Due to geriatric female’s increased prevalence of falls and facial frac- tures, it is important to determine if this population also has an in- creased risk of skull fractures secondary to head injury. Currently, there is an overall lack of research regarding head injury management guidelines among the geriatric population [7]. Specifically, there is lim- ited research regarding morbidity and mortality in the geriatric popula- tion secondary to a skull fracture. Therefore, it is important to determine

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risk factors and identify at-risk populations. This study intends to deter- mine the risk of skull fractures secondary to head trauma in female patients compared to male patients, by prospectively evaluating all per- sons who presented with head trauma at two emergency departments.

  1. Materials and methods
    1. Study design

This is a cohort study of patients who presented to the emergency departments (ED) of two level-one trauma centers in a county serving southeast Florida. These facilities are the only trauma centers serving the county. Both EDs have a combined total annual volume of 119,000. Emergency medical services (EMS) in these hospital catch- ment areas follow Trauma activation protocols based on the CDC field triage of Injured Patients guidelines. The study was approved by the institutional review board of the hospitals’ affiliated university.

    1. Selection of participants

The study enrolled participants from August 2019 to August 2020. Criteria for inclusion consisted of patients who were 65 years or older, presented with blunt head trauma, and had a head CT performed. Exclu- sion criteria were patients who were transferred from another hospital due to need for inpatient trauma management, patients with penetrat- ing injuries, and patients with head trauma who did not have a CT per- formed. The study included patients who presented to the ED (seen by ED physician only) or who presented as a trauma activation by EMS (seen by ED and trauma physicians). Daily, patients with an ICD-10 code indicative of head injury (beginning with S00-S09) and patients that had a head CT in the ED were screened for study enrollment by trained research assistants. The screening included a chart review of physician notes to recognize head trauma or suspected head trauma. Suspected head trauma or head trauma that did not meet study criteria were reviewed by a physician investigator to ensure screening accuracy.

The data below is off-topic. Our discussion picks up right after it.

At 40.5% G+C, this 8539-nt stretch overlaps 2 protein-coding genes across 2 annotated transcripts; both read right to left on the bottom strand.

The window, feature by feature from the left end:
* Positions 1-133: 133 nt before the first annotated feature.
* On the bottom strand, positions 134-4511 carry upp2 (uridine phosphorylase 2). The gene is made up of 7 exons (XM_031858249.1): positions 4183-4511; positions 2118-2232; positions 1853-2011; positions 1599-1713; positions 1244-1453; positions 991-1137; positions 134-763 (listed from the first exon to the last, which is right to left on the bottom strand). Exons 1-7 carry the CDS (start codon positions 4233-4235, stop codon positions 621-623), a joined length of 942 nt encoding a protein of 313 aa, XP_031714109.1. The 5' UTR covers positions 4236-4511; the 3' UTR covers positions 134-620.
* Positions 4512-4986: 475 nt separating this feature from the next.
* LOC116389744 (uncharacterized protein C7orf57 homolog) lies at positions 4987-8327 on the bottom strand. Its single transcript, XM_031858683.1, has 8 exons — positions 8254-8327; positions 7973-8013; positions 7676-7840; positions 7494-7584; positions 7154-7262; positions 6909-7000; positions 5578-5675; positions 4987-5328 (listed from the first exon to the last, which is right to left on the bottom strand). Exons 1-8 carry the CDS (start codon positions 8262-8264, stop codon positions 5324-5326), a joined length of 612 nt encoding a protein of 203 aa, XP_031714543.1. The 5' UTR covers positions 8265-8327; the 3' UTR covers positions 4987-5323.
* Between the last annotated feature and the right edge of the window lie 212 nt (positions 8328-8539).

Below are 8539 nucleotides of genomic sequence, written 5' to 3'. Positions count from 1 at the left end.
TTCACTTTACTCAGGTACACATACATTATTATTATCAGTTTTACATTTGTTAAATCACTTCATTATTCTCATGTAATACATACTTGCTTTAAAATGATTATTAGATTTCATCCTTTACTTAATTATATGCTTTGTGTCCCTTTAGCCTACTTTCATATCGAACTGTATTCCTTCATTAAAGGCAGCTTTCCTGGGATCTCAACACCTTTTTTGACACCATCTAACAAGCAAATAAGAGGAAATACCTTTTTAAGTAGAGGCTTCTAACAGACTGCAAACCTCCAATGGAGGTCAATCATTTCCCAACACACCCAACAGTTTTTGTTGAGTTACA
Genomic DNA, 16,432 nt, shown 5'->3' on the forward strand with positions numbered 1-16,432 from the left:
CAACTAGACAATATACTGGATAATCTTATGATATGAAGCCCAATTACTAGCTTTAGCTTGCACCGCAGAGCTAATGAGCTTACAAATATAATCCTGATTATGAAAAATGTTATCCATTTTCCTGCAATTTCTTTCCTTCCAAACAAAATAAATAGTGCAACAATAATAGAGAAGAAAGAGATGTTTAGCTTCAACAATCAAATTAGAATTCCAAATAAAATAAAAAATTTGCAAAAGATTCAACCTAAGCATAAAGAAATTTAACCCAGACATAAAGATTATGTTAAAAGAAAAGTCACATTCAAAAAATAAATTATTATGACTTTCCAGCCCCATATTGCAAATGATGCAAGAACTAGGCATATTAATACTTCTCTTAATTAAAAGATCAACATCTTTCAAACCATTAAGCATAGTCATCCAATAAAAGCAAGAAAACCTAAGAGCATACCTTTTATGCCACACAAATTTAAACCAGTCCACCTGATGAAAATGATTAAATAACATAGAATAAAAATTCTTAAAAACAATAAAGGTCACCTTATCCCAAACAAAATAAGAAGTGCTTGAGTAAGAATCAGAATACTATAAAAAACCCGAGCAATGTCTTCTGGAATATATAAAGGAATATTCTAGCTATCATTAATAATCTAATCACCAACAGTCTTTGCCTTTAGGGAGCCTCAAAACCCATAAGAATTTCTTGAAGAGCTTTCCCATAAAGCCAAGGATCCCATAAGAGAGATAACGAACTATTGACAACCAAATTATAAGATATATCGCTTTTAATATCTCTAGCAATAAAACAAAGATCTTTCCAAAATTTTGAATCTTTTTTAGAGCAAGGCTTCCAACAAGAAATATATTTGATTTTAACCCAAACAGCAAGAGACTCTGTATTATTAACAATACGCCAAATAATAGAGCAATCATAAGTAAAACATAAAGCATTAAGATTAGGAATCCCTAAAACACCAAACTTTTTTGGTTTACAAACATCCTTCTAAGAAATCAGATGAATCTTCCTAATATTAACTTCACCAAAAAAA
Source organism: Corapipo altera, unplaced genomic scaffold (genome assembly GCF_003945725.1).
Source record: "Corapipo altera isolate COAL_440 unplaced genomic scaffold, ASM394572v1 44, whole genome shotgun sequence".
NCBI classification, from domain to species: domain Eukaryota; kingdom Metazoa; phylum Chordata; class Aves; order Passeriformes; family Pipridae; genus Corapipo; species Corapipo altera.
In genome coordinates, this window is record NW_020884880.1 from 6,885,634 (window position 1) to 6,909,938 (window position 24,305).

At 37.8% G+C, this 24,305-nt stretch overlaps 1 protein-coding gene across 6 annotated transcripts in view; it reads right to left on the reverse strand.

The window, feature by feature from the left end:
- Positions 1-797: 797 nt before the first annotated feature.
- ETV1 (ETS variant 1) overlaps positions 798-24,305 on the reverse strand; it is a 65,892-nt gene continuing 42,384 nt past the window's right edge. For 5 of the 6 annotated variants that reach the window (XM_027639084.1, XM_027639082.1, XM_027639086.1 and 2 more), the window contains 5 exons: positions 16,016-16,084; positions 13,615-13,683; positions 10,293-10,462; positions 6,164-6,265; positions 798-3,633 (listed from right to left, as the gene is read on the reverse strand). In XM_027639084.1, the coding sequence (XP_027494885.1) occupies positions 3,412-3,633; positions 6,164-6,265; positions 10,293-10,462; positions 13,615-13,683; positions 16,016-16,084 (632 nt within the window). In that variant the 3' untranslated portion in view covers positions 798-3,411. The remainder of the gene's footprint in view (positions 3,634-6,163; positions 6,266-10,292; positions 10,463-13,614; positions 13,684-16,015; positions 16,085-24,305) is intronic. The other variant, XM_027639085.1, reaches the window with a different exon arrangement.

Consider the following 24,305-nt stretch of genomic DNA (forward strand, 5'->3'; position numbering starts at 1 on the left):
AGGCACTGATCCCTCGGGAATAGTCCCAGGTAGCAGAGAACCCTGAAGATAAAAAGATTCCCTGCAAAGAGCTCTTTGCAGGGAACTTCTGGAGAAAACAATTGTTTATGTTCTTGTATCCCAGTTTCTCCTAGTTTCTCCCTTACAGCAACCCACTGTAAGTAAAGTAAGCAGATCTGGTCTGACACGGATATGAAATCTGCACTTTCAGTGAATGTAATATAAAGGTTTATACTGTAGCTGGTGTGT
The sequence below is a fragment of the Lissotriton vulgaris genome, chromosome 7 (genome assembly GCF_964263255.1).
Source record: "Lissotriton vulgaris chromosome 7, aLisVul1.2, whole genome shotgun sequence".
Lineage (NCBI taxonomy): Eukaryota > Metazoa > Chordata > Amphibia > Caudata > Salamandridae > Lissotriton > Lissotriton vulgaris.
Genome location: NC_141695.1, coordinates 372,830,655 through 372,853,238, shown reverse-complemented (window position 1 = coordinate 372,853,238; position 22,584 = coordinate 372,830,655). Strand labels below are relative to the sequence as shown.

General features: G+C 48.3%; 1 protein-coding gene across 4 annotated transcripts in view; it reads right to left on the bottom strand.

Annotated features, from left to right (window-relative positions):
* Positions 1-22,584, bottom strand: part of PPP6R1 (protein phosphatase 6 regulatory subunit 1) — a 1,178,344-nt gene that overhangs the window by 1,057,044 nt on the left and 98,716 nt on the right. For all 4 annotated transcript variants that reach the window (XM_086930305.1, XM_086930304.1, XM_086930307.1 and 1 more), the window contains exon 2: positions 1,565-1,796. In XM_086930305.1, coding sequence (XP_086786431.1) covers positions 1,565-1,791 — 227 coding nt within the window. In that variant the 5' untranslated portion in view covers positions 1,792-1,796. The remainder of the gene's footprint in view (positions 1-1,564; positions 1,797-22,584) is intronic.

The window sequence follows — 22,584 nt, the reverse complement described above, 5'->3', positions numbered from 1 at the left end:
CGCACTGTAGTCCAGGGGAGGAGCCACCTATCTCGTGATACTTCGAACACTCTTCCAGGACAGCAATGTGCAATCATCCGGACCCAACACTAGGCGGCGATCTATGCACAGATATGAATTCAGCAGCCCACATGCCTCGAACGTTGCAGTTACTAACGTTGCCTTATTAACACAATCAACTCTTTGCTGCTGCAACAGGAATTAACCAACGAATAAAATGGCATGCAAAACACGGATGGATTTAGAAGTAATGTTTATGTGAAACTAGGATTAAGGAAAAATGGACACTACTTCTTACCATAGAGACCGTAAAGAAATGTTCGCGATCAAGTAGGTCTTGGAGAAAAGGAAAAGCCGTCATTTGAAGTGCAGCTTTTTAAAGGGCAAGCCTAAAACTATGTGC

1. Measurements

A chart review was performed by research assistants for all enrolled participants and the following information was obtained: sex, race, eth- nicity, mechanism of injury, and initial head CT results. Sex, race, and ethnicity variables were self-reported by the patients to the hospital registrar. Mechanism of injury was determined from the ED physician note and grouped into assault, bicycle accident, blunt injury, fall, motor vehicle accident, Motorcycle accident, pedestrian stuck, and su- perficial injury. Head CT reading was obtained from the final report as written by an attending radiologist not involved with the study, and classified as positive or negative for acute fracture. Data were collected and entered in the REDCap database system with real-time parameter validation.

    1. Outcomes